Tragically, the baby is stillborn. You develop obstetric fistula, a hole between the birth canal and bladder, but you cannot afford the surgery to repair it. You leak urine constantly and wet the bed every night.
The smell is overwhelming. You cannot go anywhere without soiling yourself. Eventually, your husband leaves you and relatives, friends and the community begin to shun you.
You need to support yourself. How will you earn income?
An apprentice job, for example, sewing.
A small business, like selling produce at the market.
Manual farm labour.
You realize no one will hire you. Your family will have to support you, if they are willing and able to do so.
Your condition drives customers away. They wouldn’t touch, much less eat, anything you are near. Your family will have to support you, if they are willing and able to do so.
You get this job. It’s a long walk to the farm as the bus driver refuses to transport you. At the farm, other workers ridicule you and stay away. So you spend your days toiling alone and in physical pain.
No education? A problem
A woman with an obstetric fistula is backed into a corner that grows ever smaller.
She likely has a minimal education so opportunities to earn an income were already limited – depending on the region, some must rely on their families for support, while others resort to begging or engaging in sex work – which is why social reintegration programmes as part of treatment include livelihood skills training and economic empowerment.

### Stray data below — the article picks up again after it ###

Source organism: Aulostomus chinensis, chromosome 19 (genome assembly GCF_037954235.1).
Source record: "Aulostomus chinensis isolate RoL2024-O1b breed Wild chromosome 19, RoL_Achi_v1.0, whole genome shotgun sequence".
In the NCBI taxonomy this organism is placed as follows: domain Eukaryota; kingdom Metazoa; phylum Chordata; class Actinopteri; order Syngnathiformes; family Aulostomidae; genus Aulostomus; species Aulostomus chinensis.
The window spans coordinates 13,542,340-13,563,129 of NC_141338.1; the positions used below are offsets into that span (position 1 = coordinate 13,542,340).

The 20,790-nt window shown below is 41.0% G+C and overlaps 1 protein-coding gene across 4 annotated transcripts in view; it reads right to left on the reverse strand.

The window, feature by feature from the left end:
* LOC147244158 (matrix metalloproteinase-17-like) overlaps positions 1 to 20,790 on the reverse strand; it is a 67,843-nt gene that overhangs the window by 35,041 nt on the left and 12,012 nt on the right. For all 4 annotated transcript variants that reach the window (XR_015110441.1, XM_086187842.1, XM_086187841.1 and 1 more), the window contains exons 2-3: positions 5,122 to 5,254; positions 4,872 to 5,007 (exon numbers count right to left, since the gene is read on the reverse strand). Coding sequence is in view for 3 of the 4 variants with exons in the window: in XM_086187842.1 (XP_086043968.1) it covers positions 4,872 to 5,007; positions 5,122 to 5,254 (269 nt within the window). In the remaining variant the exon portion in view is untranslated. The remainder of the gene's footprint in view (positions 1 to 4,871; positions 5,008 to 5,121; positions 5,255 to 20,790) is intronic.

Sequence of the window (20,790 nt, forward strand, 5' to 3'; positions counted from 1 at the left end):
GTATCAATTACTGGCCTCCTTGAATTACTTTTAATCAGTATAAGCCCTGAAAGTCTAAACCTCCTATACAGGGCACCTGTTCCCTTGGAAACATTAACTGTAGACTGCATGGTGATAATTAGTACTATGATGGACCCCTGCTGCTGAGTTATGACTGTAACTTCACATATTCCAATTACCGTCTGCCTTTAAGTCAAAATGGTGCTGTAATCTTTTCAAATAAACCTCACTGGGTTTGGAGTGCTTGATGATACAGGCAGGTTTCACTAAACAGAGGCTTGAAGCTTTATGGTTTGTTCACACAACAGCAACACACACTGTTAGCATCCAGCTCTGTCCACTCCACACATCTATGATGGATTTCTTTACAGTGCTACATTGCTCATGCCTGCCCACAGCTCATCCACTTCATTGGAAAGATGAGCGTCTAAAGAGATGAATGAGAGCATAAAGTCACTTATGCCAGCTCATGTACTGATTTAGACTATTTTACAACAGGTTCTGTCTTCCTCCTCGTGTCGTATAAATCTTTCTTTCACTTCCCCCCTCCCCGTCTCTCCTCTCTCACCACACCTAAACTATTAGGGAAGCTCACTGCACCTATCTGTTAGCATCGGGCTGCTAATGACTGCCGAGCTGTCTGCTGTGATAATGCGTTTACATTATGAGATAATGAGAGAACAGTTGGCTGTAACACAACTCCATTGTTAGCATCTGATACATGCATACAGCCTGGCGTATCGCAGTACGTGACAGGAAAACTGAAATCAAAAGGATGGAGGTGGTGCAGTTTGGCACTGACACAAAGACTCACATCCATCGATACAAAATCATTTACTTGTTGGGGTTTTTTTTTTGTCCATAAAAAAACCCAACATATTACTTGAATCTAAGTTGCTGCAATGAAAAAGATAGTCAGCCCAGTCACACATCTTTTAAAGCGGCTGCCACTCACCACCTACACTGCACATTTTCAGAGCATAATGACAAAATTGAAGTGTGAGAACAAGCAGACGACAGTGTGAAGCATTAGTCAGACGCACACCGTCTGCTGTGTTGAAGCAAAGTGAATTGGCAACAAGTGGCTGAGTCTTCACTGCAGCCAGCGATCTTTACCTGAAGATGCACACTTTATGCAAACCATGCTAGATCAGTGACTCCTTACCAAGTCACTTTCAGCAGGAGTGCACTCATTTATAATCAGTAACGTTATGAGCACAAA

Six months after developing the fistula, stigma, shame and social isolation has destroyed your mental health. It’s hard not to feel worthless and helpless when the world has cast you out.
Who do you turn to for companionship and support?
Other women with fistula.
Your parents have stood by you, but other relatives have asked you not to come to gatherings.
They have abandoned you. You are not allowed in the mosque, because you are considered unclean. Anywhere you go, people move away.
You hear people taunting two women who suffer like you do and manage to find them. Solidarity and support, at last! Together, you learn from a community outreach health worker that treatment for fistula exists. It is the first sign of hope you have had in years.
Fistula isn’t just physical
Besides the physical ailments resulting from of fistula, women – often already grieving their lost child – suffer psychologically, given the way they are ostracized, humiliated and isolated by their community.
Regular targets of contempt and pity, they often report feelings of depression and suicidal thoughts, post-traumatic stress and low self-esteem.